Day of the Dead
Today was the Day of the Dead celebration at the Nelson Atkins Museum of Art. Kirkwood Hall was visited by those honoring the dead, at an altar built by local artists, and viewing the wonderful exhibition of the work of Jose Guadalupe Posada.
The Day of the Dead is a time for ancestors to return home, visit loved ones and feast on their favorite food and music. The celebrations are based in the belief that the souls of the dead can come back to our world on specific days. Altars are made to guide the souls home, where their families are waiting to show them that they have not been forgotten.
- The arch represents the passage between life and death.
- Water represents purity and quenches the thirst of the spirits.
- Candles represent light, faith and hope and illuminate the journey.
- Fresh flowers (often marigolds) remind us of the brevity of life.
- Favorite food is a feast for the dead to enjoy.
- Salt symbolizes purification.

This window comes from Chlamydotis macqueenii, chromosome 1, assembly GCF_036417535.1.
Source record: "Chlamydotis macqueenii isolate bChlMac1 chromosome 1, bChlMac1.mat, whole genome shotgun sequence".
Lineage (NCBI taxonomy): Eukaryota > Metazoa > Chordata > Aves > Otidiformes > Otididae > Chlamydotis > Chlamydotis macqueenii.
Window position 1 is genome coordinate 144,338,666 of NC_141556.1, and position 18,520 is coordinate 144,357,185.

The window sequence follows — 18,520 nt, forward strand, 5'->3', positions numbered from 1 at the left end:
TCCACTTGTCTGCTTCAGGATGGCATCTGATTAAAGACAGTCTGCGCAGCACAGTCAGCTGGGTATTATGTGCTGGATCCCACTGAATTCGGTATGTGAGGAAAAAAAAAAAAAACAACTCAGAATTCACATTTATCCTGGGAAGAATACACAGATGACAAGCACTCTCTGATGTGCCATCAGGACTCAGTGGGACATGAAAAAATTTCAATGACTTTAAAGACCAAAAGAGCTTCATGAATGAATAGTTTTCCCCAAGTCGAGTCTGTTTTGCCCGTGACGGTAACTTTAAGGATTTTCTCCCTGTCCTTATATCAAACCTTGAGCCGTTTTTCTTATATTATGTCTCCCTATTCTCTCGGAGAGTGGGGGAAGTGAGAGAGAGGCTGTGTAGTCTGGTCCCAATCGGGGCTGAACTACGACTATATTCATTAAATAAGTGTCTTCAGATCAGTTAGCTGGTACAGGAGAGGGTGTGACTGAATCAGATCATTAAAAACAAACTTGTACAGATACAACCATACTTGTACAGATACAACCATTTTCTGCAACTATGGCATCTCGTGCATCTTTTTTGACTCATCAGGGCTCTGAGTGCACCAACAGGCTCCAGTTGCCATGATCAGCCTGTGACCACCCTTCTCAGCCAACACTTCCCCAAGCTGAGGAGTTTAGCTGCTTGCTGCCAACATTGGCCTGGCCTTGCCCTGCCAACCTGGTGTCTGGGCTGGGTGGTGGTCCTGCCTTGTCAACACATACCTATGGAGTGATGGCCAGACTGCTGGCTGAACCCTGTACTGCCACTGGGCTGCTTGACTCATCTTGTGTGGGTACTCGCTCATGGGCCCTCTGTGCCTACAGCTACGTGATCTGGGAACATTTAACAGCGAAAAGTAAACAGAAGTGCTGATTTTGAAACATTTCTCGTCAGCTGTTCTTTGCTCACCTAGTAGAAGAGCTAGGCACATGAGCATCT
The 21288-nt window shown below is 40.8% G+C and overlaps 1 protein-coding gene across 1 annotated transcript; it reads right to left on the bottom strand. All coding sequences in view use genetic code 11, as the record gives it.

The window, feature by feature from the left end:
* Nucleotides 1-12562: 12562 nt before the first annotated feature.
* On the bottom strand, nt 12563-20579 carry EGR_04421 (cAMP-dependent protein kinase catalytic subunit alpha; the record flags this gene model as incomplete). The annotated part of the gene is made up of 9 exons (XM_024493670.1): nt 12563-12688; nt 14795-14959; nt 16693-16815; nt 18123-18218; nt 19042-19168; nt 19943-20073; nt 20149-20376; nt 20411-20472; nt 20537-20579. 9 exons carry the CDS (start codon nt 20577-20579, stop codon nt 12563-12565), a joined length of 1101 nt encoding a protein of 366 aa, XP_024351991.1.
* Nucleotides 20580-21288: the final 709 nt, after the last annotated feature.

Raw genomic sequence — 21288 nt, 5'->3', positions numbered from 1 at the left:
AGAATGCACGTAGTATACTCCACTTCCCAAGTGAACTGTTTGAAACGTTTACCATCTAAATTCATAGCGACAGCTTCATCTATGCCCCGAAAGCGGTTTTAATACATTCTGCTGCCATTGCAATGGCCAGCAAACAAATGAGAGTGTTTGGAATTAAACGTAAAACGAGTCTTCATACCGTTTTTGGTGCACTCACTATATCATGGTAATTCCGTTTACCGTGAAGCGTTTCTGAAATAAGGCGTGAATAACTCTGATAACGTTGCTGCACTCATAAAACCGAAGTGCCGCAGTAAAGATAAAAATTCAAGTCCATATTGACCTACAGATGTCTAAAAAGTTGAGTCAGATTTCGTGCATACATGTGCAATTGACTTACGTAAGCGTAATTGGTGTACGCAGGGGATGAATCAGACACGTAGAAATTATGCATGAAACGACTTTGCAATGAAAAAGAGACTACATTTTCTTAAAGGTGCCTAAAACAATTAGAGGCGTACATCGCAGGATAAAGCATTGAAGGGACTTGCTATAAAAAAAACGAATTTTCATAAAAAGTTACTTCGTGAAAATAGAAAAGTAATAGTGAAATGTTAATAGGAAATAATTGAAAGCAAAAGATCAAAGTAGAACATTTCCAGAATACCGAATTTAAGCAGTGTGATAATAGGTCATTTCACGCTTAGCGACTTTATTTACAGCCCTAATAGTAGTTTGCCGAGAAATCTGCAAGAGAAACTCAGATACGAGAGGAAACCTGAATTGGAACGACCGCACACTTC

The hand-crafted skeletons (calaveras) are funny and friendly rather than frightening. They represent the beloved dead, their occupations and their hobbies.
Yes, that is a watermelon that someone offered. :0) And… no matter where I was the lovely lady was looking at me smiling. In life, she must have enjoyed having her photograph taken.
I would guess that these were in honor of a couple of handsome musicians! Maybe next year I will make myself up like the one below for Halloween!
There was a wonderful group of young printmakers from The Print Factory doing an interactive demonstration… I was the lucky recipient of the two on the right in the photo below. I so admire young people who are doing what they were born to do and not ending up in the pharmaceutical industry… no pun intended there ;0)
The guy playing music was created by Katie Grimes and the row of skeletons by Will Burnip.
This post has gotten entirely too long, but before I finish I need to include some quick shots from the Posada exhibition. It’s funny… you are allowed to take non-flash photographs in the museum, but I always feel like I’m being “watched” so as to say… you really shouldn’t be taking those photographs… oh well… I do anyway.
A portion of “The Calavera of Don Quixote”
A portion of “The Calavera from Oaxaca”
“The Calaveras of the Newscarriers”… today we call them paparazzi!
Now… to end… on the other side of where I started.
Random note… at about 11 pm tonight I felt my first earthquake… scaaary! Couldn’t quite figure out what was going on and the first thing that went through my head was… is this what happens when you honor the dead?